Hoping for a better life
As children, we’re often exposed to idealistic messages: work hard and become whatever you want. But possibilities change and reduce as we age. The responsibilities grow, and the window to become whatever you can dream up tends to dissipate.
It would be nice to champion what many popular businesspersons say about success and achievement. It would be nice to say that the world is your oyster, and you can do anything you can think up. Unfortunately, that would negate the very real circumstances that we all find ourselves in. We come from different races, ethnicities, socioeconomics, genders, and more. Life varies, as do the opportunities.
Most of us cannot drop everything — all our responsibilities — to fulfill dream vocations. Many are just working to pay the bills — to get by. Some are burdened by being single parents, persons with disabilities, and any number of things that pose greater challenges to “making it.”
Debt holds back those dreams further
My frugal journey started with many zeros in the opposite direction. I was in debt to the tune of nearly $40,000, and without an escape plan. I wanted to have a life of freedom to ponder my intrinsic interests and passions. I wanted the opportunity to find my dream job — regardless of income level.
Before I could pursue those future possibilities, I needed to make more income and pay off massive amounts of debt. My paychecks weren’t enough to pay off loans and survive in graduate school. The equation didn’t compute, and I was running a scary deficit.
The mountain of debt seemed unconquerable. Dreams of a pleasant future were held back, and replaced with terrifying sweats and nervous nights. Debt was closing doors in my life. I needed more money.
Desperate times, desperate measures?
From the very start of Frugaling, I received emails from individuals and organizations wanting to write articles for me. At first I was flattered by their offers — some even included payments! Swirling with pride and appreciation at being offered real money to simply publish articles, I contemplated their offers, but hesitated.
I soon learned that these were “sponsored article” or “paid guest post” emails. They increased in frequency and payment amounts as I continued to write and grow Frugaling. Over the course of nearly two years, I received thousands of dollars in guest posting opportunities, but never accepted them. The emails tended to be from predatory lenders and questionable corporations. They seemed eager to receive traffic from websites and to pull from others’ reputations.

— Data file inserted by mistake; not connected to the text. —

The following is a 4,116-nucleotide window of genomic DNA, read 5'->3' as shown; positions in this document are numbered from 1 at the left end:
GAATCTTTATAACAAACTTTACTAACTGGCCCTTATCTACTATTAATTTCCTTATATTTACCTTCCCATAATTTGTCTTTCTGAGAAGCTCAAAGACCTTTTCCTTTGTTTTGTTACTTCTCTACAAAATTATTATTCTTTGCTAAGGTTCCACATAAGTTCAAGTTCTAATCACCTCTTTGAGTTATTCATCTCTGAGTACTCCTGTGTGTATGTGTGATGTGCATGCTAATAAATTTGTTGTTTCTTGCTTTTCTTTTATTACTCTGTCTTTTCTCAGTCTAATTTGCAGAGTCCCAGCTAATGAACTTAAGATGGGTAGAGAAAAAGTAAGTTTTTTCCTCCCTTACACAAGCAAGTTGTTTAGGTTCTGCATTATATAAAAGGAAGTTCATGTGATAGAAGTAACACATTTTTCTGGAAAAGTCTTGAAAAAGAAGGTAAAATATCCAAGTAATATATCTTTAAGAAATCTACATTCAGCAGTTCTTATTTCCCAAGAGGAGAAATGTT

That money could’ve taken me on a European vacation, if I accepted every offer that came my way. My debt would’ve been paid off faster, and investing started sooner. There’s just one catch, I would’ve sold out my entire audience — including you!
Recently, I received another email that stated I could receive about $500 to place a sponsored article on Frugaling. Again, I thought about what it meant if I shared it with you all. What I found was that it wasn’t worth it. What I do on this website is about more than just making me more money. Ironic, seeing as this personal finance site, isn’t it?
Finding limits and sticking to them
Most individuals don’t kill, lie, cheat, or steal to make money. Whether religiously informed or intrinsically motivated, these are ethical/moral limits that prevent people from acting on individual needs. They recognize — whether consciously or unconsciously — that hurting another for one’s own gain isn’t collectively advantageous. In other words, individual achievement should not trump collective successes.
Turning down hundreds of dollars for 500 to 700-word articles from shady organizations and individuals was a limit for me. Motivated by a fear of alienating you and misrepresenting my values, I decided against any of these offers — and will continue to.
Nonetheless, I’m left to wonder:
- What won’t you do for money?
- What are your limits?
- Where do your ethics come from?
- How do you find ways to financially better yourself and others?
- When have you said “no” to money?